Officials from Suffolk and Nassau counties in New York said yesterday their deficit bonding plans will likely proceed on schedule despite a recent court order that blocks the debt sales for the immediate future.

The counties' reaction came after last Friday's decision by Judge Harold J. Hughes of the state Supreme Court in Albany, who issued a temporary restraining order last Friday in response to a lawsuit filed by taxpayer activist Robert L. Schulz.

The decision postpones the counties' market entry at least until Aug. 21, when lawyers representing the counties will file arguments asking the court to lift the order.

Mr. Schulz, president of the Glens Falls, N.Y.-based All-County Taxpayers Association, charges in the suit that the deficit bailout plans of the counties, which involve the sale of bonds and an increase in taxes, are unconstitutional. The court order also affects the deficit bonding planned by the town of Huntington.

Last week, Gov. Mario M. Cuomo signed bills allowing nine counties, towns, and a school district to sell deficit bonds to close operating budget gaps.

In a press conference Friday, Mr. Schulz said if the group succeeds in stopping the three deficit bonding plans, the other six would also be blocked.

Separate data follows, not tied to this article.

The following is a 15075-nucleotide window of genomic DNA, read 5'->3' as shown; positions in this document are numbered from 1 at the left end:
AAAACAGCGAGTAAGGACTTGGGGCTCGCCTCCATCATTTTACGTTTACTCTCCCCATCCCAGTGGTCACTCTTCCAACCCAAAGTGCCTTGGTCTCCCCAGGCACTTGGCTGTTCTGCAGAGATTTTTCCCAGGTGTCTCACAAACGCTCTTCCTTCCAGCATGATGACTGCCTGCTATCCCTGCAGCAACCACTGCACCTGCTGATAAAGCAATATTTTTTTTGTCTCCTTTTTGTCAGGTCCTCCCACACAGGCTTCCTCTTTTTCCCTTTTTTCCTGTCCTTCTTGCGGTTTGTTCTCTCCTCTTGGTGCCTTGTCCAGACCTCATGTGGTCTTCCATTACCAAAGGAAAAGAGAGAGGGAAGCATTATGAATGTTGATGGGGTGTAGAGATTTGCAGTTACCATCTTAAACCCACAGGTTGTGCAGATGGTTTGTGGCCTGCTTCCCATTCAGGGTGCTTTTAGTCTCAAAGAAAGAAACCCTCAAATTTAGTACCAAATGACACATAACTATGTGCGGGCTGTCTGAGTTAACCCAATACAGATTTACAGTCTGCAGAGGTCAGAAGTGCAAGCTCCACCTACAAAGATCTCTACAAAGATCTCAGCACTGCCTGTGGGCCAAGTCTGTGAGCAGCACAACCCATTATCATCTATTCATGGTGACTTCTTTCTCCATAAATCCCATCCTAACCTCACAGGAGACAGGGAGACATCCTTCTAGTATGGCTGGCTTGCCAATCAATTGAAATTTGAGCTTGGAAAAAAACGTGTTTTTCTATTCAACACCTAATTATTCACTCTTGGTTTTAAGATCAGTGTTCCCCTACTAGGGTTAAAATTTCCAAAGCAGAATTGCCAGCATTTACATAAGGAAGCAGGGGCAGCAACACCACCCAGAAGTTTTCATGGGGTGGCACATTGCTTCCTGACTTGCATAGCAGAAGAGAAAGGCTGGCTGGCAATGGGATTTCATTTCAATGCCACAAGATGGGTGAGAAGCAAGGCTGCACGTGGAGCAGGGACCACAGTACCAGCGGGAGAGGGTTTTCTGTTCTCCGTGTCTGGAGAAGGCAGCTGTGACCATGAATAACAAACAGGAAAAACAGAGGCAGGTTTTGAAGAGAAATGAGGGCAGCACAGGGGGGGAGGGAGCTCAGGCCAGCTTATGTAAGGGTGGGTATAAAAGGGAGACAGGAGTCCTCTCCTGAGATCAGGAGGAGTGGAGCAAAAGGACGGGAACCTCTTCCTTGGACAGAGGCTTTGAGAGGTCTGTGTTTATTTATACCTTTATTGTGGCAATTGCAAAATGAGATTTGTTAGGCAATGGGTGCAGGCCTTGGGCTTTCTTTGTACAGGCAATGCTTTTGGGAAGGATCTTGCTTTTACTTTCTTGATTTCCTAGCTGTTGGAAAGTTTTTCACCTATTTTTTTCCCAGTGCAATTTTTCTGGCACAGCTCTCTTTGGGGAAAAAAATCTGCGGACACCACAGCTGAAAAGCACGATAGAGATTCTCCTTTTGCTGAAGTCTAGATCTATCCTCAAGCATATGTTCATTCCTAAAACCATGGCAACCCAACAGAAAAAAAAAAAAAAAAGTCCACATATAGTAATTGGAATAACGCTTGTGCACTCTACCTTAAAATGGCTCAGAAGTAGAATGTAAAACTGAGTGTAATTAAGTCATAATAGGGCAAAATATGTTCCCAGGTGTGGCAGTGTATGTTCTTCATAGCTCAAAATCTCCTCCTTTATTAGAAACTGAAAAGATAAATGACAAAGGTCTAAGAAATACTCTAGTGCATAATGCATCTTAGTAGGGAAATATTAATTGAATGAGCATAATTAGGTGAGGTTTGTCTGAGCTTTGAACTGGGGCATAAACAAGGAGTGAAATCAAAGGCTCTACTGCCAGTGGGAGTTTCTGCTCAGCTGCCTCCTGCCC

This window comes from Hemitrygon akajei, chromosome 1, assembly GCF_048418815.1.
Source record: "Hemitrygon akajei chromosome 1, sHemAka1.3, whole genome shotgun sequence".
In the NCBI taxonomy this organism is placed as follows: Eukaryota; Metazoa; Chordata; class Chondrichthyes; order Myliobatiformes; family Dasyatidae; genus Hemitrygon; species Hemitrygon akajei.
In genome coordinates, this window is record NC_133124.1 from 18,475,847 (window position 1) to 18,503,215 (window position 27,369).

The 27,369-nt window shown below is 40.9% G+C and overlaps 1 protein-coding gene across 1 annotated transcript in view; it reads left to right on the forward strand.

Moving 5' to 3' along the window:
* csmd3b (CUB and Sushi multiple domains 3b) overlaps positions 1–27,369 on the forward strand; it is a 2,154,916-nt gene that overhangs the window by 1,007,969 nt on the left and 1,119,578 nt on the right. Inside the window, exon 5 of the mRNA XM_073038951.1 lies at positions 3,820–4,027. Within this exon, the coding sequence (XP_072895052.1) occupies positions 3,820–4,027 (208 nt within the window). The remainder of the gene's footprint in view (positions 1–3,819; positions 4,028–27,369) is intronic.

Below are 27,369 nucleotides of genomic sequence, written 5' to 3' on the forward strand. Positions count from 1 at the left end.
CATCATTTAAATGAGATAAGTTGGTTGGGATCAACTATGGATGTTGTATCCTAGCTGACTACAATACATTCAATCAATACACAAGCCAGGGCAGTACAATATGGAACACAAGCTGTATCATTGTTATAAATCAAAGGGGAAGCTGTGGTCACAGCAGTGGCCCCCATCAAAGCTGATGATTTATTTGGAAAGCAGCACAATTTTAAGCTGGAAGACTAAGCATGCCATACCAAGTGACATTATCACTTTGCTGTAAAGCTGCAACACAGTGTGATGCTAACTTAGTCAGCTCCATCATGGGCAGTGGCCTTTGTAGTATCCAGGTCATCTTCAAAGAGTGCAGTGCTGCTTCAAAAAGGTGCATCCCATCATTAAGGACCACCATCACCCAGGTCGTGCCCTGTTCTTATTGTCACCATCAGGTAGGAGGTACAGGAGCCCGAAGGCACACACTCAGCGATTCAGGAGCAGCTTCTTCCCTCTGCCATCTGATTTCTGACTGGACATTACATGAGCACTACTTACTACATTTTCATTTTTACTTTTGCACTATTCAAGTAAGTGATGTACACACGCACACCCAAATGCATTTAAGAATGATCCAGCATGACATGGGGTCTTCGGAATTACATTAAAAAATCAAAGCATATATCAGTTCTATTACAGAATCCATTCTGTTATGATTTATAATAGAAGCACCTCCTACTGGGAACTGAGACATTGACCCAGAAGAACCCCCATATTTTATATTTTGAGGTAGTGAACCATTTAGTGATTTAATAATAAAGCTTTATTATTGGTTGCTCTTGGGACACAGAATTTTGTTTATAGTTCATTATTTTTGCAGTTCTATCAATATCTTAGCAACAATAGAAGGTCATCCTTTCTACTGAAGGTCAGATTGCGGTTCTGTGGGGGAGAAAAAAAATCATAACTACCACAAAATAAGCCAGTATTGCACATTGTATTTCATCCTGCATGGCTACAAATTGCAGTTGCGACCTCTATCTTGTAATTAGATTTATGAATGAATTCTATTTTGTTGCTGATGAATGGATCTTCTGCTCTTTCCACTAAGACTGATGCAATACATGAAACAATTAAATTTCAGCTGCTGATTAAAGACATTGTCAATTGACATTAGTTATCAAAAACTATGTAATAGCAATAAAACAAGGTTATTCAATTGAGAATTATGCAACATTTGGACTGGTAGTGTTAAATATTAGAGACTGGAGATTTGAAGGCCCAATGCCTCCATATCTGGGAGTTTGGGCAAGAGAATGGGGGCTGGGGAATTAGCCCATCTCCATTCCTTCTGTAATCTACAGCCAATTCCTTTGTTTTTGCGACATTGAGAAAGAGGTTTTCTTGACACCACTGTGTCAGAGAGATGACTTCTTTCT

But to soothe market fears, officials from Nassau and Suffolk said yesterday their deficit bailouts plans will likely still materialize. Municipal market observers and county officials have said derailment of the bond sales and tax increases could deal a serious blow to Nassau and Suffolk's deficit financing plans, and would likely lead to a downgrade in their credit ratings and a possible cash crisis sometime in the fall.

Both counties are attempting to cover large accumulated budget gaps in the 1991 and 1992 fiscal years. They received state legislative approval in late July to carry out their deficit-closing plans.

Nassau County spokesman David Veiser said the county's legislative body, its Board of Supervisors, still needs to officially approve the sale of up to $65 million in bonds with a maturity of up to six years and a new 1% mortgage recording tax. As part of the deal, the county will freeze its property tax level for about year. The vote to implement the plan will likely occur during a Sept. 13 meeting of the group.

On Friday, the board will vote on the issuance of $46 million of budget notes to pay for certain county operating expenses. But the notes, unlike the bonds and the tax increase, do not need state legislative approval.

"If the lawsuit is to be upheld, we would not be able to freeze property taxes," Mr. Veiser said. "But this has no immediate impact because there is no vote on it for at least the next two weeks."

Tim Ryan, a spokesman for Suffolk County, also said the lawsuit will have no short-term impact on the county's finances. He said the county expects to have overturned the court order in time to implement the proposed sales tax increase to 8.5% from 8% by Sept. 1. The county, he said, is in no immediate hurry to issue the $36 million in budget notes the state legislature gave it authority to issue.

"We don't think this will have any effect on us going into the bond market at some future date," Mr. Ryan said. "We are not going to issue bonds until it's absolutely necessary." Mr. Ryan said the county could wait at least a month before issuing the securities.

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